The Lily Creek Boardwalk officially reopened Sept. 12, once again providing the community access to the wetlands of Lily and Nephawin Creeks.
In May 2011, the boardwalk was closed to public use for an undetermined period of time while a structural review was conducted by the city. The boardwalk was originally constructed by Science North more than 20 years ago on lands leased from the former City of Sudbury. Last March, the lease came to an end and Science North offered that the funds necessary to dismantle the boardwalk, as stated in the agreement with the city, be instead used to refurbish and renew it.
"Between Rainbow Routes, the City, and Science North, we decided to leave it in and fix up part of it," said Deb McIntosh, executive director, Rainbow Routes Association.
"It's something really cool about living in Sudbury that right in the middle of the city, we have this wetland that you can access and get away," she added.
As part of the renovations, which were completed by workers hired through Employment Ontario, 50 metres of the boardwalk were removed, the remainder was refurbished and a new 30-metre arm was created, to connect the trail to the James Jerome Sports Complex.
While the route is now slightly shorter — it's 350 metres in total — "the big thing is that the trail actually leads somewhere now," said Samantha Baulch, Rainbow Routes president. "It was a dead end before.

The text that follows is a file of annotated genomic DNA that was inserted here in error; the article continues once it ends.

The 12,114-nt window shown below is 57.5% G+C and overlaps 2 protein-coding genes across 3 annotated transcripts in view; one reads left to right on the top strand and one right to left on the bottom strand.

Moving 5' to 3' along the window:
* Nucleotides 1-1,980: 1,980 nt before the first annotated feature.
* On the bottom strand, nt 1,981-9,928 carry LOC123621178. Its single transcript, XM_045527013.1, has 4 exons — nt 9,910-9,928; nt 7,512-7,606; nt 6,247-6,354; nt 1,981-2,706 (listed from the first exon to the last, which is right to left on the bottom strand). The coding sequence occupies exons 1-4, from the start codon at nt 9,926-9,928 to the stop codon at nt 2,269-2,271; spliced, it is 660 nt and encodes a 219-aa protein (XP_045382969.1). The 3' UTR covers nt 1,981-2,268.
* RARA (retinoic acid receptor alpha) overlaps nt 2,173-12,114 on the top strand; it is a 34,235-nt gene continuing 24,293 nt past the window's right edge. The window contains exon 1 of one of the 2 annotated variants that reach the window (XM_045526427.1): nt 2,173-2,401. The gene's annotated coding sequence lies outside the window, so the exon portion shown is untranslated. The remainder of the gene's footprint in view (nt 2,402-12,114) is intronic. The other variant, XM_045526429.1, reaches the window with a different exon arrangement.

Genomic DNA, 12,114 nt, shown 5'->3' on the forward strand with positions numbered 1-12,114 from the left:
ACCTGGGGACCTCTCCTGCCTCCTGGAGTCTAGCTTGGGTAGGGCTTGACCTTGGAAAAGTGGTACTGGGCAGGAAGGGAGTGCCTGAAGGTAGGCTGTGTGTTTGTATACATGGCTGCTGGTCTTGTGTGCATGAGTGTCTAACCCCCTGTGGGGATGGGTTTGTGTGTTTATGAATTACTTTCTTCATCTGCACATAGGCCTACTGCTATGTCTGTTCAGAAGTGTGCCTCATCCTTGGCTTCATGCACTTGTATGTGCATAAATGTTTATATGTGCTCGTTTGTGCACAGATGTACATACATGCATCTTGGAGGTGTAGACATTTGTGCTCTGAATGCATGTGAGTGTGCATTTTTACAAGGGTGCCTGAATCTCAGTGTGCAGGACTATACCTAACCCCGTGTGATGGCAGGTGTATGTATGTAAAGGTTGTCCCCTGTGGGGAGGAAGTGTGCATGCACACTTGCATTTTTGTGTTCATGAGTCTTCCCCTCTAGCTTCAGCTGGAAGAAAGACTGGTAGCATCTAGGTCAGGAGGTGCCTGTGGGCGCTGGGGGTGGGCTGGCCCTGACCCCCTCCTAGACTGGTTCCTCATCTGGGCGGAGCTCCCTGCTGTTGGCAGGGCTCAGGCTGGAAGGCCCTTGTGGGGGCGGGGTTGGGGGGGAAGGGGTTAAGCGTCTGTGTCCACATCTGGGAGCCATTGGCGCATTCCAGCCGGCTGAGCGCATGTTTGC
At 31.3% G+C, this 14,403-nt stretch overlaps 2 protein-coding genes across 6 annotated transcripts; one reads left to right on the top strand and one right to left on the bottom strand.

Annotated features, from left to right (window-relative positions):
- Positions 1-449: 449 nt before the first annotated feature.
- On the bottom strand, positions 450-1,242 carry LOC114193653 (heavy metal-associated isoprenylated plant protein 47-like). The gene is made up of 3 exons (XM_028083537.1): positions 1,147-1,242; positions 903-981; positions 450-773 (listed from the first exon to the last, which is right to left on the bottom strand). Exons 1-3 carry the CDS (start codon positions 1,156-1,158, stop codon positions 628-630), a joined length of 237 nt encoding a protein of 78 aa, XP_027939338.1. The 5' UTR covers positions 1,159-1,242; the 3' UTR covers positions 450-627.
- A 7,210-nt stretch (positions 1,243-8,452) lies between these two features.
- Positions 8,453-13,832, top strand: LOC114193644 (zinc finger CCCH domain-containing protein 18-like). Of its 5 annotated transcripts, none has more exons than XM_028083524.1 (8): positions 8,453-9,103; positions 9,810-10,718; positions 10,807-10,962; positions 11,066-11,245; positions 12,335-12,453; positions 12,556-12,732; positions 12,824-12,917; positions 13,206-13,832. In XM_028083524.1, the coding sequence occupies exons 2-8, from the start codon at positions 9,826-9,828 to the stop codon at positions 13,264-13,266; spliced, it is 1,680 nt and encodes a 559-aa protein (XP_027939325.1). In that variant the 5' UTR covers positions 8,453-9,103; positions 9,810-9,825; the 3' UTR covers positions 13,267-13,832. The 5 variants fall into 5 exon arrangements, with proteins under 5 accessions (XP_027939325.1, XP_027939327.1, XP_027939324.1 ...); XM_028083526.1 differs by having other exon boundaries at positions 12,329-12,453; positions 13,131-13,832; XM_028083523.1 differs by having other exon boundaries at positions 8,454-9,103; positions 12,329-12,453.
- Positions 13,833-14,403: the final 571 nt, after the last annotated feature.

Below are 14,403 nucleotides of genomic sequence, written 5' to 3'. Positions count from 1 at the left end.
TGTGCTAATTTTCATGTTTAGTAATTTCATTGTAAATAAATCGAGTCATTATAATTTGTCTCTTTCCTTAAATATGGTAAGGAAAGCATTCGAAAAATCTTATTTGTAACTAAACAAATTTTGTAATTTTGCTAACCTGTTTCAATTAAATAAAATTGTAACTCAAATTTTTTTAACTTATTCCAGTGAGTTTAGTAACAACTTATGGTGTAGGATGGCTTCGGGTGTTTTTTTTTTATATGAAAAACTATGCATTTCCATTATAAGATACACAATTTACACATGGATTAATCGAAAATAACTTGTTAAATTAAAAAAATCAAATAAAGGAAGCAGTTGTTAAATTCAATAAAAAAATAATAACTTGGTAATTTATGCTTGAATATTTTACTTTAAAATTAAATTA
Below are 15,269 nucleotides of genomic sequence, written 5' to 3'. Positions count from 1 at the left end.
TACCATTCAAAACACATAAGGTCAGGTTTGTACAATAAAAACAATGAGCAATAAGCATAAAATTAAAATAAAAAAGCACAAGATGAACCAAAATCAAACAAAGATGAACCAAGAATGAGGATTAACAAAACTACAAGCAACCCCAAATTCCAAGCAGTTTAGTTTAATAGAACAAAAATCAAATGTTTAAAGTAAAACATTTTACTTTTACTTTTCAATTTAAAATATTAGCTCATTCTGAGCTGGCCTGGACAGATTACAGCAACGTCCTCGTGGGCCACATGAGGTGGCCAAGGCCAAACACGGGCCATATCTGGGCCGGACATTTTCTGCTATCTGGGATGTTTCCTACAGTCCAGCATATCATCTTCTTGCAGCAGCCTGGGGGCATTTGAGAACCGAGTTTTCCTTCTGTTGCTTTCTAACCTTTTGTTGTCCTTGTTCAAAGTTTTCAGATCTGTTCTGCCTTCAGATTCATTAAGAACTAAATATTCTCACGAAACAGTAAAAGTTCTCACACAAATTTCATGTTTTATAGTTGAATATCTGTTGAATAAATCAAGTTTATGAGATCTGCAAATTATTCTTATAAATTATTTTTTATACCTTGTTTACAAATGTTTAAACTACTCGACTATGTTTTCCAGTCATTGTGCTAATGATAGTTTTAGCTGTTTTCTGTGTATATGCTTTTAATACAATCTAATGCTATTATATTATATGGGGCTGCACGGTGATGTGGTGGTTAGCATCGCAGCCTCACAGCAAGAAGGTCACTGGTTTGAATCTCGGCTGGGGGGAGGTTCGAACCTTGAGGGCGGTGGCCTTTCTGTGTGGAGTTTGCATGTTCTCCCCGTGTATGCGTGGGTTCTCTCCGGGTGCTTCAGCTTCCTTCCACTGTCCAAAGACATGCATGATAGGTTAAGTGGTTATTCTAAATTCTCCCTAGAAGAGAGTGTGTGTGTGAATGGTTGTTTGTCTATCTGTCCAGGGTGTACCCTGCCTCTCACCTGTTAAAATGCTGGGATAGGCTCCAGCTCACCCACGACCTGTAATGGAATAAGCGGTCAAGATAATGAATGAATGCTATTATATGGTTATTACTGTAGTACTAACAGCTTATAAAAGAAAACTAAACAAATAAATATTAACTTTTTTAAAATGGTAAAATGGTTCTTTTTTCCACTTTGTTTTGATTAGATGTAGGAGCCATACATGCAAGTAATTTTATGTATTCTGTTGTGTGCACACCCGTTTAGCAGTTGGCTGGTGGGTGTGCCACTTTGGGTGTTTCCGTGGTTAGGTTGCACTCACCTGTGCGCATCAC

"It is envisioned that football and soccer spectators will take advantage of the boardwalk for a stroll into this 'zen space' during time outs," she added.
Mayor Marianne Matichuk said the Lily Creek Boardwalk is "a unique attraction in the city."
"Visitors to the city are often surprised with this large gem of natural heritage right in the centre of our community, and for good reason," she said. "The boardwalk is one of many showcases of our ongoing local regreening efforts."
She also said that because Rainbow Routes took the initiative to fix up the trail, it "saved local taxpayers more than $200,000 in the process."
In order to thrive, Greater Sudbury needs healthy people, a healthy environment and a healthy economy, a Rainbow Routes press release stated. Rainbow Routes firmly believes that infrastructure, such as the Lily Creek Boardwalk, contribute greatly to that triple bottom line by promoting active living, reducing motor vehicle use and providing another tourism asset.
"Science North is pleased to have been able to participate in the rehabilitation of the Lily Creek Boardwalk," said Guy Labine, CEO of Science North. ""The repairs and extension that now ties the boardwalk to the James Jerome Sports Complex will allow even more families and individuals the opportunity to explore the wetland and discover a new walking route in Sudbury's South End."
For more information about the Rainbow Routes trails, visit rainbowroutes.com.